THEY were once a common sight around the coastline of Britain.

But the 'exceptionally well-preserved' wreck of a minesweeping trawler off the Purbeck coast is now a rare survivor.

One hundred years ago, however, HMT Arfon and its 13 crew members tragically struck one of the mines they were tasked to sweep.

The vessel sank in under two minutes, killing 10 of the crew, including the vessel’s captain, John Abrams (Royal Naval Reserve) with only three survivors who were blown overboard by the mine’s explosion.

The wreck lay undiscovered for decades until it was found south of St Alban’s Head, near Swanage in 2014 by Martin and Bryan Jones, who run a family dive charter business.

Last year the wreck was afforded special status from the Department for Culture, Media and Sport on the advice of Historic England. It means access to it will be restricted.

Martin and Bryan organised a special commemoration on Sunday, April 30, to mark the centenary of the sinking of the Arfon.

They invited the descendants of three of the crew - John Abrams, second hand Edward Youngs, and cook/deckhand James Doy – to the event.

The commemoration ceremony involved the restored steam whistle, recovered from the wreck of the Arfon. It was sounded for the first time since the sinking in 1917, when it was used to signal the code for ‘MINE.’

The names of the 10 crew that perished were read out in addition to the names of the three survivors. An information board, funded by Historic England, about the Arfon was also unveiled.

According to Historic England, the Arfon was built in 1908 in Goole, East Riding of Yorkshire, for the Peter Steam Trawling Company of Milford in South Wales as a 227-ton steel trawler.

It was requisitioned by the Royal Navy in 1914 and fitted with mine-sweeping apparatus and a deck gun.

These features, as well as the trawler’s portholes and engine room, are still intact on the seabed.

The Arfon worked out of Portland Harbour naval base sweeping mines laid by the UC-class of mine laying U-boats along the inshore shipping lanes off Dorset.

The trawler swept mines for nearly three years before it sank.

The loss occurred during the time of unrestricted submarine warfare by Germany which, from February 1917, saw an increasing number of shipping casualties.

Trawlers were well-suited to their wartime task because they were robust boats designed to work heavy trawls in all types of weather and had large working decks, which easily accommodated a mine sweep.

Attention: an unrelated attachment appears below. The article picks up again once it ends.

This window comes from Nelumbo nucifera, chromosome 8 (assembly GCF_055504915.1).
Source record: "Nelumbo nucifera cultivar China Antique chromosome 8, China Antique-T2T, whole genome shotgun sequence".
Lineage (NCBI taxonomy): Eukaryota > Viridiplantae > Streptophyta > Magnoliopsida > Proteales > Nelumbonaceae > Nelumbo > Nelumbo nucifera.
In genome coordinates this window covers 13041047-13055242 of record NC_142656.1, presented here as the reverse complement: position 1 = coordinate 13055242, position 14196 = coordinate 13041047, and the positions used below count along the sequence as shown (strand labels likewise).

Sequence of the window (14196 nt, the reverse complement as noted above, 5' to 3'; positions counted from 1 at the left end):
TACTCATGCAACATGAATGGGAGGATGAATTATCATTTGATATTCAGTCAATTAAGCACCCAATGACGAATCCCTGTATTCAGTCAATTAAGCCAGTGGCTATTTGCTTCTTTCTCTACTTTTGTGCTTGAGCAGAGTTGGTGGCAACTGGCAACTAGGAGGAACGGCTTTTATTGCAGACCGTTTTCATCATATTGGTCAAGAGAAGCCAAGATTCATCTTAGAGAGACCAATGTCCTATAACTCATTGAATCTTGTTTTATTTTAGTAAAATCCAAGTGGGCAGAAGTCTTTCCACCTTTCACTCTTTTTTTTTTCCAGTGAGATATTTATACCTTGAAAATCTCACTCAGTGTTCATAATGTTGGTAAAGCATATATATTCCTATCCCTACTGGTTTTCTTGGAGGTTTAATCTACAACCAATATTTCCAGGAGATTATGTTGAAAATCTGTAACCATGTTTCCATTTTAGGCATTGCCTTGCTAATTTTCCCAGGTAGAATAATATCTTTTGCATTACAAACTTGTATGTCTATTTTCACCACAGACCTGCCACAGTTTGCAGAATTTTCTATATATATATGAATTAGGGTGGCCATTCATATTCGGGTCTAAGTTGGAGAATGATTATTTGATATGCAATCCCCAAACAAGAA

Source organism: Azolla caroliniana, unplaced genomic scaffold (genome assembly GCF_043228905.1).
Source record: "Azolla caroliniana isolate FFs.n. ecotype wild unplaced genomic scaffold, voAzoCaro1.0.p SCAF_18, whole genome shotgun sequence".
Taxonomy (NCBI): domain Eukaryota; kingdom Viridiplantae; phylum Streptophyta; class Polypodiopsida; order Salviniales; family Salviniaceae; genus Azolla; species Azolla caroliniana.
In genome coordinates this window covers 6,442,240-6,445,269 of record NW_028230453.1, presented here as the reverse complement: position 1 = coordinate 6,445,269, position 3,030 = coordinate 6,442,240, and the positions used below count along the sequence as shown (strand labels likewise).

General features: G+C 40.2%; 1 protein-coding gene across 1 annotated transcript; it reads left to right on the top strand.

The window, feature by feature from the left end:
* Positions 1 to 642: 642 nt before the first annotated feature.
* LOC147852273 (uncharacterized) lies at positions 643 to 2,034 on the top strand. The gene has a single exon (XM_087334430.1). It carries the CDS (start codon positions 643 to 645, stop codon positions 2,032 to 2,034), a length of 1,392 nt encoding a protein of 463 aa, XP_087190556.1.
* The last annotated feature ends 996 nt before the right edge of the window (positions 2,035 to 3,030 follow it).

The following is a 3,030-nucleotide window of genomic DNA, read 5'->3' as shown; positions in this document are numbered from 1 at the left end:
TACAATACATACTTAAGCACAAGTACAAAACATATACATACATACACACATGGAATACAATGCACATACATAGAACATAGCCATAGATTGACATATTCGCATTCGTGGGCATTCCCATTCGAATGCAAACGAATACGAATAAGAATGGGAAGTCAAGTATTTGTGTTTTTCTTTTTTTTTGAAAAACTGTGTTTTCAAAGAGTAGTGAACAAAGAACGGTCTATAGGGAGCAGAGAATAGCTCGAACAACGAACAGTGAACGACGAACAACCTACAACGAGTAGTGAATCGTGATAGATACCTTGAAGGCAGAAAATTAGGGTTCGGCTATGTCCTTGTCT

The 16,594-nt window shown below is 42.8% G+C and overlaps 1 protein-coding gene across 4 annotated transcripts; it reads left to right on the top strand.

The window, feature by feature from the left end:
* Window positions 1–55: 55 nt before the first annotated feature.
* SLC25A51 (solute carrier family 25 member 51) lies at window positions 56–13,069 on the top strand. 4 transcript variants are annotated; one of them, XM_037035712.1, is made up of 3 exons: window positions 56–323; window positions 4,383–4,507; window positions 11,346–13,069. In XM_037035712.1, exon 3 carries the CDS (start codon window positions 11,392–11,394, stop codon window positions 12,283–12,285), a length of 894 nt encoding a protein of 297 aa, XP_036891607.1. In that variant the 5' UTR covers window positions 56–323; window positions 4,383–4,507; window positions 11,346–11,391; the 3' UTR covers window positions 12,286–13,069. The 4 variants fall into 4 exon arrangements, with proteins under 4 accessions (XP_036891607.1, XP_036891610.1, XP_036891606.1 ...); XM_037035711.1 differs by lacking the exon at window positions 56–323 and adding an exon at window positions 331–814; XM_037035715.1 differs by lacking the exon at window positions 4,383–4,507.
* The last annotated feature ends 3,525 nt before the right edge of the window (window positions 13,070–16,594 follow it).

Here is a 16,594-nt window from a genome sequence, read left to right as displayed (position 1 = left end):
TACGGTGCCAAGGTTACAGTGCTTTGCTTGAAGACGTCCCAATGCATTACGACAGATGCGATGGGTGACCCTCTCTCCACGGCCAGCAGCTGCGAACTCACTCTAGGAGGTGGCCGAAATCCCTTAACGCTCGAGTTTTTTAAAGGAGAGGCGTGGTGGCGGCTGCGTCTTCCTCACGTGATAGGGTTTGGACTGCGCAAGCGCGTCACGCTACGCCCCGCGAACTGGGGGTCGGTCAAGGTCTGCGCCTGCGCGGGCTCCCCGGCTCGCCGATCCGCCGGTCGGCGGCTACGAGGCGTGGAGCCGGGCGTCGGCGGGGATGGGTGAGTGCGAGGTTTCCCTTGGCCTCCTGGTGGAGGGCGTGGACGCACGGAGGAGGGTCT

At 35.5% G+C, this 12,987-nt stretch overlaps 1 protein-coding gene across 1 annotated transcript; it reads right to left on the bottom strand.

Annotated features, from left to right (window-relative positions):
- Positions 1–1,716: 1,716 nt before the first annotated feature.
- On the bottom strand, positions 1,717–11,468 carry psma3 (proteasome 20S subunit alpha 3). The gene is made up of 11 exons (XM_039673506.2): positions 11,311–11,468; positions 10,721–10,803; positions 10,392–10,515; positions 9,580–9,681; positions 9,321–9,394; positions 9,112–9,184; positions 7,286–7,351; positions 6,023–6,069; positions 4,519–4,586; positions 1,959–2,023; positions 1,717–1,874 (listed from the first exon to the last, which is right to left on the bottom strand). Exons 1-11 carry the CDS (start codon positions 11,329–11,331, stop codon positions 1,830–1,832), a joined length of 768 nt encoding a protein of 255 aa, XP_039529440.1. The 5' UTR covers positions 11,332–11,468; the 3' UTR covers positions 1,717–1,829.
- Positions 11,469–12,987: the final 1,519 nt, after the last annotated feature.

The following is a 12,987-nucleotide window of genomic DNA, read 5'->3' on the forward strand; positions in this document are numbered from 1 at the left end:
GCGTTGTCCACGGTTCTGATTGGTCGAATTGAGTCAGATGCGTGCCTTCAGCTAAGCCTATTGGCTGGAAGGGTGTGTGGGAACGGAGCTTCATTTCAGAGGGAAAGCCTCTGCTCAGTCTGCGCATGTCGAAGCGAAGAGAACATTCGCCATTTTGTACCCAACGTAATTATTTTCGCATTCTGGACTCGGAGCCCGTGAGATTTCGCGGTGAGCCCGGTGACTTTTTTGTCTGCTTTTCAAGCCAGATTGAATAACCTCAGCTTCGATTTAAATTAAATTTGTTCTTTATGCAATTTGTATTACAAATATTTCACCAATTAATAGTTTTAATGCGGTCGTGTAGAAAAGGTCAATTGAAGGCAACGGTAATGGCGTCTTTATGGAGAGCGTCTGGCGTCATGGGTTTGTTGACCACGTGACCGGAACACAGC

By the end of 1916 the navy had requisitioned so many trawlers, and the war had such an impact on shipping, that the supply of fish to the UK was limited.

By the end of the war, over 300 British trawlers had been lost through minesweeping, along with half of their crews - a much higher rate of loss than that experienced by troops serving in the Western Front trenches, where the loss rate was approximately 11.5 per cent.

Joe Flatman, head of listing programmes at Historic England, said minesweeping trawlers now survive only in documents and as wrecks like the Arfon.

“The Arfon shipwreck is a rare survivor of a type of vessel once very common around the coastline of Britain but which has now entirely disappeared,” he said.

“Trawlers, minesweepers and other coastal patrol vessels played a crucial role in keeping the sea lanes around the British Isles open during both World Wars, a part of the war effort that is often overlooked.

“The crews who served aboard such vessels faced tremendous dangers with unstinting bravery and devotion to duty. Historic England is proud to help tell part of this hidden story of naval endeavour during the First World War as part of our work.”

The organisation has recently revealed a new virtual dive trail it has created of the Arfon wreck, which can be explored by visiting

Fishing vessels of this date are rarely, if ever, archaeologically investigated according to Historic England. Most of the wrecks around the coast have been salvaged for their fixtures and fittings. The Arfon is unique in that it had been untouched for 100 years so it provides a rare source of information.

It was considered to be vulnerable to souvenir hunters and uncontrolled salvage, which is why it was given special protection under the Protection of Wrecks Act 1973. It means that access to the site is restricted only to divers who have been granted a licence from Historic England.

At the commemoration of the Arfon’s centenary, Martin spoke about working with the relatives of the crew lost on the vessel 100 years ago.

He said: “I have found it enormously rewarding sharing the information with the descendants of three of the crew and meeting them all on the centenary commemoration.

“We would like to thank Historic England and the Maritime Archaeology Trust for the enormous amount of work that they have contributed to this project and we hope the Arfon will be left in its pristine condition and respected for its rarity and historical value for many years to come.”